Tuesday July 25, 2017
If you've ever surfed, boogieboarded, or even just swam in the ocean when the waves were large enough to curl over on themselves, you probably know that the impact zone can be one of the scariest places on Earth.
If you've been too busy working on your business to tangle with the surf or to look up the phrase "impact zone", it's the part of the ocean where a sufficiently large swell of water flattens out vertically, curls forward, and then slams down in an explosion that instantly transforms soft water into a hard wall of white turbulence.
When you're fifteen feet under water, no one can hear you scream.
You can't swim through this turbulence the way you can through regular water; it will hit you like a solid object and shove you along its path, rolling and pummeling you all the way.
Once you're caught in that, it can be difficult to break free, and sometimes all you can do is ride it out until it dissipates enough for you to regain control, gulp down a lungfull of air ASAP, and hope that you aren't in the spot where the next collapsing wall of water will land.
Most surfing deaths occur in the impact zone, and it must be navigated with skill and care - much like the business world.
Today, I'm going to share five lessons that the ocean, and particularly its infamous impact zone, can teach us about running a business:
5 lessons business owners can learn from the impact zone:
1. Know what you're looking for.
Before you can judge whether or not to catch a wave, you need to know what size of waves you want to take on.
Do you want a six-foot wave that will push you to shore, but that won't punish you TOO severely if you screw up?
A twenty-foot wall of water that you can glide down and across, and that will turn your world into a soggy tumble dryer if you mishandle it?
A seventy-eight-foot-tall monster that could either make your day or efficiently end it?
Knowing what kind of waves you want tells you what beaches to seek out, and helps you to judge whether that swell in the distance should be sought out or avoided at all costs.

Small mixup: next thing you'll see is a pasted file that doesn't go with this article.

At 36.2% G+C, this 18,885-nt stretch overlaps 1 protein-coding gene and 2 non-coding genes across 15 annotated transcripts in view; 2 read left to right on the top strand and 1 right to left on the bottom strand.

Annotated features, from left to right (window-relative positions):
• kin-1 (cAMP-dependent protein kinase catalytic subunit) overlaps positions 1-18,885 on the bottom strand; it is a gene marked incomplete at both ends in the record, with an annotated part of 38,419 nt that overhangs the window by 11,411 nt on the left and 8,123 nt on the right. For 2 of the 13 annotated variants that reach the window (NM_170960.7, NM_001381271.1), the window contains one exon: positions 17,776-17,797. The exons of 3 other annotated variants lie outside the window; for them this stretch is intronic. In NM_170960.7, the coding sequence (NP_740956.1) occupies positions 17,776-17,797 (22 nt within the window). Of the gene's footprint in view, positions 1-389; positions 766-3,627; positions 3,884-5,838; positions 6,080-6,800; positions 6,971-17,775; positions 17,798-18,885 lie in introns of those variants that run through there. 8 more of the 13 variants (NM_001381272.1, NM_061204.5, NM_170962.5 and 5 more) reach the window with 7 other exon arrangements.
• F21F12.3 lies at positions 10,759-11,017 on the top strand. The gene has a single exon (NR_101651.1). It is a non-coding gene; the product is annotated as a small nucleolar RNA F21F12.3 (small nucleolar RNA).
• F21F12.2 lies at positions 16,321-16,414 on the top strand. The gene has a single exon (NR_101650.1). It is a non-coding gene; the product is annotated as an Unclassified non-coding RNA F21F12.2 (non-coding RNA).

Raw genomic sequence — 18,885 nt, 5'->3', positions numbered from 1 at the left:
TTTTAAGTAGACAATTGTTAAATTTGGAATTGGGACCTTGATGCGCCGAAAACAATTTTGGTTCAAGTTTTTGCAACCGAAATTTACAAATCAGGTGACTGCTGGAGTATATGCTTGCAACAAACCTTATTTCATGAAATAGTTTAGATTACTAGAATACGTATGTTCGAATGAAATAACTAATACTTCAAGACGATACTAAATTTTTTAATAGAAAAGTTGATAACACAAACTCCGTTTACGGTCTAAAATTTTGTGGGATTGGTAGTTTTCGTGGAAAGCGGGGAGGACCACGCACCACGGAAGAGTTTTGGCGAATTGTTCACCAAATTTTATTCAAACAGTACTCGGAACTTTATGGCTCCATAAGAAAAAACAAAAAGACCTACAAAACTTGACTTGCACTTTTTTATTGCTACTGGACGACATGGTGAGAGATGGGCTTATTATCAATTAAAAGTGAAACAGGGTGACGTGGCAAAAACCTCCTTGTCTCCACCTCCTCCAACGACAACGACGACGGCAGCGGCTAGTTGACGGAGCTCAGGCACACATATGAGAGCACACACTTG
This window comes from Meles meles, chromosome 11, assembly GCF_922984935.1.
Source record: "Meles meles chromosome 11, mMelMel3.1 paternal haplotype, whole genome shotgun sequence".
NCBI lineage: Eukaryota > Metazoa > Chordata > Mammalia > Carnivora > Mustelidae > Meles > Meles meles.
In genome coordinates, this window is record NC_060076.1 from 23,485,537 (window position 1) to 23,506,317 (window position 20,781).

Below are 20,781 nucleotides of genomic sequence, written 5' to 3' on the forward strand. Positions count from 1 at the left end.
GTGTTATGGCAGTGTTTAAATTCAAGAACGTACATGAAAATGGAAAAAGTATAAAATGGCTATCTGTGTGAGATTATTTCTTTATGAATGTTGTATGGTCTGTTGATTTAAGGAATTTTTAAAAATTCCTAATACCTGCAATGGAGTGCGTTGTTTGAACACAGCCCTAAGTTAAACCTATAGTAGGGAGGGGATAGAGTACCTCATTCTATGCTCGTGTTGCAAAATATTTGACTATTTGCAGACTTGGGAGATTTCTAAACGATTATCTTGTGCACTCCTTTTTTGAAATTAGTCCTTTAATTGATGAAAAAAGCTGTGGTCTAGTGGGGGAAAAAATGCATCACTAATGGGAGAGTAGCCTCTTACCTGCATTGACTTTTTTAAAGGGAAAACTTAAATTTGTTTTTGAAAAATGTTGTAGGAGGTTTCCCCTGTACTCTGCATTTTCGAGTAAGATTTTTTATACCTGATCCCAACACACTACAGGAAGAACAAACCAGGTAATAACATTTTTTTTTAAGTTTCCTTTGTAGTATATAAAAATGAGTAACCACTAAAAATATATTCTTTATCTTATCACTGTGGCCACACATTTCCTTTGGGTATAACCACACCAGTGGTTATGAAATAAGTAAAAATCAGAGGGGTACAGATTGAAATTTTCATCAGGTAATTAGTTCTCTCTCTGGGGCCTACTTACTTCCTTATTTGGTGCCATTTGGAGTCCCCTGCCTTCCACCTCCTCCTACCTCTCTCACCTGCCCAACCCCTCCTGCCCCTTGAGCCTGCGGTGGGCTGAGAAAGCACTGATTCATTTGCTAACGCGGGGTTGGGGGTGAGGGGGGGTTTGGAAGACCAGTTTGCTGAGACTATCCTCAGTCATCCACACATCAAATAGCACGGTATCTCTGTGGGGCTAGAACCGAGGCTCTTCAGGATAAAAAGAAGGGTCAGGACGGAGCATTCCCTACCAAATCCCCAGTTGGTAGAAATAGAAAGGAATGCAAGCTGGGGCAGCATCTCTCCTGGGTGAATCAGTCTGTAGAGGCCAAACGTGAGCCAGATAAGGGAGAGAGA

Similarly, when you know who your target audience is, you're better equipped to know where to look for them, what to say to them, and what kind of information, products or services they need.
It's also easier to find referral partners who share that target audience and get them to send clients to you, to choose the marketing methods that will reach those clients the most effectively, and to see opportunities to put those methods into action so you can help more people and increase your income.
2. Learn to read the signs.
When you're waiting for a good set of waves, your first sign of their approach is a subtle shift in the color of the water in the distance.
It takes time and practice to learn to read waves - the difference in shade between a mediocre set that I'll ignore and a good set that I'll get in position for is so subtle that I couldn't effectively describe it to a newbie if I tried.
Heck, I might not even remember it clearly myself; it's been a while since I was on a boogieboard.
But in your business, it's often a bit more clear-cut.
Will your target audience, or people who are connected to that audience, be at the business event? If not, it might not be a complete waste of time, but it's probably not the best use of your time.
Has the person who's teaching the course they want you to buy created the same kind of success you desire? Have their students? If not, what is the evidence that they can help you to get the results you want?
When you're evaluating a business opportunity, does it feel right to you, or is your intuition giving warning signals? Is it aligned with your true goals, and will the process of working with it make you happy, or is it more likely to be an unpleasant and time-stealing distraction?
Know who your target audience is, how you want to serve them, and what you want to accomplish for yourself and the world in the process of serving them, and evaluate every opportunity by whether or not it lines up with those goals.
3. There's always another wave.
On the subject of evaluating opportunities, remember: you can't catch EVERY wave, but there will always be another wave.
If you chase every wave that comes your way, you'll almost always end up either feeling the swell slip away beneath you and break just beyond your reach, or finding yourself underneath the wave rather than riding it.
But once you get a feel for what size of wave you're looking for, and when and how it will break, you can avoid the waves you don't want - the ones that will push you out of position and away from your goal - and position yourself to catch the waves you DO want.
But what if you're not sure whether or not you want it?